Date of Award
Bachelor of Arts with University Honors
Great Game, history, First Anglo-Afghan War
The Great Game describes British and Russian imperial expansion in Central Asia as the two powers competed to spread their influence in the region. Historians point to 1830 as the start of British paranoia regarding Russian advances towards India. This neglects to mention British actions during the Greek War of Independence, which saw the nation retreat from the Concert of Europe as well as the growth of anti-Russian sentiment. This paper examines the role of Britain in starting the Great Game, focusing on its self-fulfilling prophecy of Russian expansion in Central Asia, examining how Britain’s exit from the European Congress System limited its response to resist Russian expansion. I propose that this exit, and the inability to contain Russia with either European or Eurasian allies, prevented Britain from being effective at countering Russian influence. Unlike some interpretations, which place Britain as a grand architect of policy regarding Central Asia, British policy often disunited and countermanded from ministry to ministry. The main instance when Britain looked to expand – the First Anglo-Afghan War – the British were woefully unprepared and suffered from the aggressive foreign policy proposed by Lord Palmerston and Lord Auckland in the 1830s. When the British finally achieved their objective of placing Shah Shujah, they realized that they were woefully unprepared to control and maintain Afghanistan. This study is based on published materials and will include archival materials from the India Office Archives at the British Library.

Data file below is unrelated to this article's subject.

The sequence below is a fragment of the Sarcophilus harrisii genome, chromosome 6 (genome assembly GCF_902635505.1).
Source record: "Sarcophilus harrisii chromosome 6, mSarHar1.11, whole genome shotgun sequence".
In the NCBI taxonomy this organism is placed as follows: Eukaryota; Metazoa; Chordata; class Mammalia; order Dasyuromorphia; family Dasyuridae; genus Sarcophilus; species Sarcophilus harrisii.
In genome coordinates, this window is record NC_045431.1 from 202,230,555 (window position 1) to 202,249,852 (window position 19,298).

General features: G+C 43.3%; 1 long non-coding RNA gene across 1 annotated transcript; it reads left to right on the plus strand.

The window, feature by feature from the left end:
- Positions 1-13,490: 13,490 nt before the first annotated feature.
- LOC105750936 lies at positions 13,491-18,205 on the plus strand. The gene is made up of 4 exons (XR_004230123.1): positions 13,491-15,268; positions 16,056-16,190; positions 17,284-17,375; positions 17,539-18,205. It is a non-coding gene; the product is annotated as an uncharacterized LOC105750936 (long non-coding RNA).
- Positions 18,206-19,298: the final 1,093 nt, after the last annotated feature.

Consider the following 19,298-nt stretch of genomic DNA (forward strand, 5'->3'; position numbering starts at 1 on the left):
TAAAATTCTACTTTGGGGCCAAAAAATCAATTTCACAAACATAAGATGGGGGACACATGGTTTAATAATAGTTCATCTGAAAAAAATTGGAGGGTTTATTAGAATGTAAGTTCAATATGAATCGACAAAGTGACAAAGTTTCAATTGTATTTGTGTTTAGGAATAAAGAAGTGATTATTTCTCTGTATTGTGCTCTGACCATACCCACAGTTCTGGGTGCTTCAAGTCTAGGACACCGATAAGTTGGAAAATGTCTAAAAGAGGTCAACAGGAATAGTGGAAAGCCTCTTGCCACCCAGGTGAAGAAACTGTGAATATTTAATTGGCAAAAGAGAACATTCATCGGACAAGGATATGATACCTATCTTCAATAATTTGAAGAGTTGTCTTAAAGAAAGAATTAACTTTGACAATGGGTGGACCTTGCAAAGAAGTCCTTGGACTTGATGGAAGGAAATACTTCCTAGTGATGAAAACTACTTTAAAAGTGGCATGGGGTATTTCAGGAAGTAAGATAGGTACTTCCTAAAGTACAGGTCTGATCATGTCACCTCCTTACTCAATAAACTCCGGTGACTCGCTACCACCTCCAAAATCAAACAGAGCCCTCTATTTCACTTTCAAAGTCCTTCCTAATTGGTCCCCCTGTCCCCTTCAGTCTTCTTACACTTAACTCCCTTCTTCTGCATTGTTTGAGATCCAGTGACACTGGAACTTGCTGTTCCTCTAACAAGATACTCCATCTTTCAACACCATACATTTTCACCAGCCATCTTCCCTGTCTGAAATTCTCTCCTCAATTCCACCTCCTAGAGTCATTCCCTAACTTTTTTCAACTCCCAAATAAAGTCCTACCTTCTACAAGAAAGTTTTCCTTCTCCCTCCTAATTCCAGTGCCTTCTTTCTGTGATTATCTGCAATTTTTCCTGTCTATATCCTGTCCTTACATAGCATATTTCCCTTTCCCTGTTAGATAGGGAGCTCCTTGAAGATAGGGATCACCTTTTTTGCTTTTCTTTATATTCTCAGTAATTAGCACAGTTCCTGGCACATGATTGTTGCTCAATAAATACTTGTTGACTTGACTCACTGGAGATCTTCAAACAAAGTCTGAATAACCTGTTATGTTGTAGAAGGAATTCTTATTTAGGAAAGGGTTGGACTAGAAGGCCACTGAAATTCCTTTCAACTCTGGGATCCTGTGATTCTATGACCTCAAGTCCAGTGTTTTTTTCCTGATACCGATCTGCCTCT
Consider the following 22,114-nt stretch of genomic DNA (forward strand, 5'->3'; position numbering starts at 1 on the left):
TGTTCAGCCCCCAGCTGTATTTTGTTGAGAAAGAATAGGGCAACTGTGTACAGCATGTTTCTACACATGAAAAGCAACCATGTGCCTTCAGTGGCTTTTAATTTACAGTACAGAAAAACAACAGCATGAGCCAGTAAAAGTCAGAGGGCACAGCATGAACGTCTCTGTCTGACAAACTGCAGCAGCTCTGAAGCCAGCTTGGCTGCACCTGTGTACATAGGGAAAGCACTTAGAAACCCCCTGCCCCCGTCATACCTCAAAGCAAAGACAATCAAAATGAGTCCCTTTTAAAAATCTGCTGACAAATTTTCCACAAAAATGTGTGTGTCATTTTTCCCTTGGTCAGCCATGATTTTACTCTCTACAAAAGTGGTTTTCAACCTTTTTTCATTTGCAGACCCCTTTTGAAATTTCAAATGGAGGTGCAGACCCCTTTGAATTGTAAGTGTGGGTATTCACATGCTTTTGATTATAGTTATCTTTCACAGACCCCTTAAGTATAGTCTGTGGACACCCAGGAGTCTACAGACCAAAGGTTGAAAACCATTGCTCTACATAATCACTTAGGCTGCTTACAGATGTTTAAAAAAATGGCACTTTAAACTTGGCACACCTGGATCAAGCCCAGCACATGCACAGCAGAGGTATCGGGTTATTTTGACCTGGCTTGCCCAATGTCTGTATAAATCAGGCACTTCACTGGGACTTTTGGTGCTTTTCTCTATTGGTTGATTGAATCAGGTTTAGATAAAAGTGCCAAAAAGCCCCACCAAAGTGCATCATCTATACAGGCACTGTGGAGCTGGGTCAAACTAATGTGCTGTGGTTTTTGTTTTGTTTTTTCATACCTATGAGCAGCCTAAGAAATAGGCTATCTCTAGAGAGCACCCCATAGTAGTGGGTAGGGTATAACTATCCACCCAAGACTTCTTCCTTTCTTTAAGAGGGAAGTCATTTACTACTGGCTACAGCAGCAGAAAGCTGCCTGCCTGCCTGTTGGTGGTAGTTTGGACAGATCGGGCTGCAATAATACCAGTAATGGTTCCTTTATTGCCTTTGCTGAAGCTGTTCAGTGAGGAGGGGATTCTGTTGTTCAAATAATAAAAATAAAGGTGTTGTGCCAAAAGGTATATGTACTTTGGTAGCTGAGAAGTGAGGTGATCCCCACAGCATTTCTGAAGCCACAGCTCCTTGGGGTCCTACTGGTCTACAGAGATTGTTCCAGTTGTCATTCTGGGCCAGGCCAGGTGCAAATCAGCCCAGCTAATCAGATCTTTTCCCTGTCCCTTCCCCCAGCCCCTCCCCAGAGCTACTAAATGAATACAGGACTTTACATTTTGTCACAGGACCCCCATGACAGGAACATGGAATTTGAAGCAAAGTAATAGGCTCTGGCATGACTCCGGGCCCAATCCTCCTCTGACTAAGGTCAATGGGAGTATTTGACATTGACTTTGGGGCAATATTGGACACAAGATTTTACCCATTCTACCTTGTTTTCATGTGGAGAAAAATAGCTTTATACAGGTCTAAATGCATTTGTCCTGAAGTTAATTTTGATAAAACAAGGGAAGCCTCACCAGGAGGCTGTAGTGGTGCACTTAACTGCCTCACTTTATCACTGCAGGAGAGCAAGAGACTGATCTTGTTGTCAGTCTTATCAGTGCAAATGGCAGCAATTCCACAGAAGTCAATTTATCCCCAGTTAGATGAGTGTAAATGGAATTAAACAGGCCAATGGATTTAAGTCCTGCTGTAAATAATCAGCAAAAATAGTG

Peterson, Cole, "The Perennial March: Britain's Road to Afghanistan" (2023). Honors Projects. 8.
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